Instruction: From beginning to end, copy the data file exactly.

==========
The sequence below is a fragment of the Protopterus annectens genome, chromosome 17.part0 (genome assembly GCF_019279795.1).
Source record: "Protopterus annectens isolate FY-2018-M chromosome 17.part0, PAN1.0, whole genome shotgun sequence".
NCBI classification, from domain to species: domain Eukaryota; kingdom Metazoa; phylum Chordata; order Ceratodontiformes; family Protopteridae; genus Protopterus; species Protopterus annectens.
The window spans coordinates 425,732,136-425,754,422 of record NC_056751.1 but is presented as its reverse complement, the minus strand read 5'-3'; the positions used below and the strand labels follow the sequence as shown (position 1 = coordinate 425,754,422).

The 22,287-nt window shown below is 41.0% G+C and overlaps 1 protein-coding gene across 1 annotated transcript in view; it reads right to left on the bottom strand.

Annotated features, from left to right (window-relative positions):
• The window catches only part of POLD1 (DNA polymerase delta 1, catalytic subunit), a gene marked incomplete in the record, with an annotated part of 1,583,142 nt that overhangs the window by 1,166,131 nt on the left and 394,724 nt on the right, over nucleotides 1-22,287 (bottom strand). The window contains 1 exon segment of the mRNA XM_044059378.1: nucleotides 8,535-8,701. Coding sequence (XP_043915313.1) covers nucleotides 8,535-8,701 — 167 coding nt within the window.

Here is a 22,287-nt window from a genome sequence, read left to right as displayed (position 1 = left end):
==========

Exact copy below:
The sequence below is a fragment of the Protopterus annectens genome, chromosome 17.part0 (genome assembly GCF_019279795.1).
Source record: "Protopterus annectens isolate FY-2018-M chromosome 17.part0, PAN1.0, whole genome shotgun sequence".
NCBI classification, from domain to species: domain Eukaryota; kingdom Metazoa; phylum Chordata; order Ceratodontiformes; family Protopteridae; genus Protopterus; species Protopterus annectens.
The window spans coordinates 425,732,136-425,754,422 of record NC_056751.1 but is presented as its reverse complement, the minus strand read 5'-3'; the positions used below and the strand labels follow the sequence as shown (position 1 = coordinate 425,754,422).

The 22,287-nt window shown below is 41.0% G+C and overlaps 1 protein-coding gene across 1 annotated transcript in view; it reads right to left on the bottom strand.

Annotated features, from left to right (window-relative positions):
• The window catches only part of POLD1 (DNA polymerase delta 1, catalytic subunit), a gene marked incomplete in the record, with an annotated part of 1,583,142 nt that overhangs the window by 1,166,131 nt on the left and 394,724 nt on the right, over nucleotides 1-22,287 (bottom strand). The window contains 1 exon segment of the mRNA XM_044059378.1: nucleotides 8,535-8,701. Coding sequence (XP_043915313.1) covers nucleotides 8,535-8,701 — 167 coding nt within the window.

Here is a 22,287-nt window from a genome sequence, read left to right as displayed (position 1 = left end):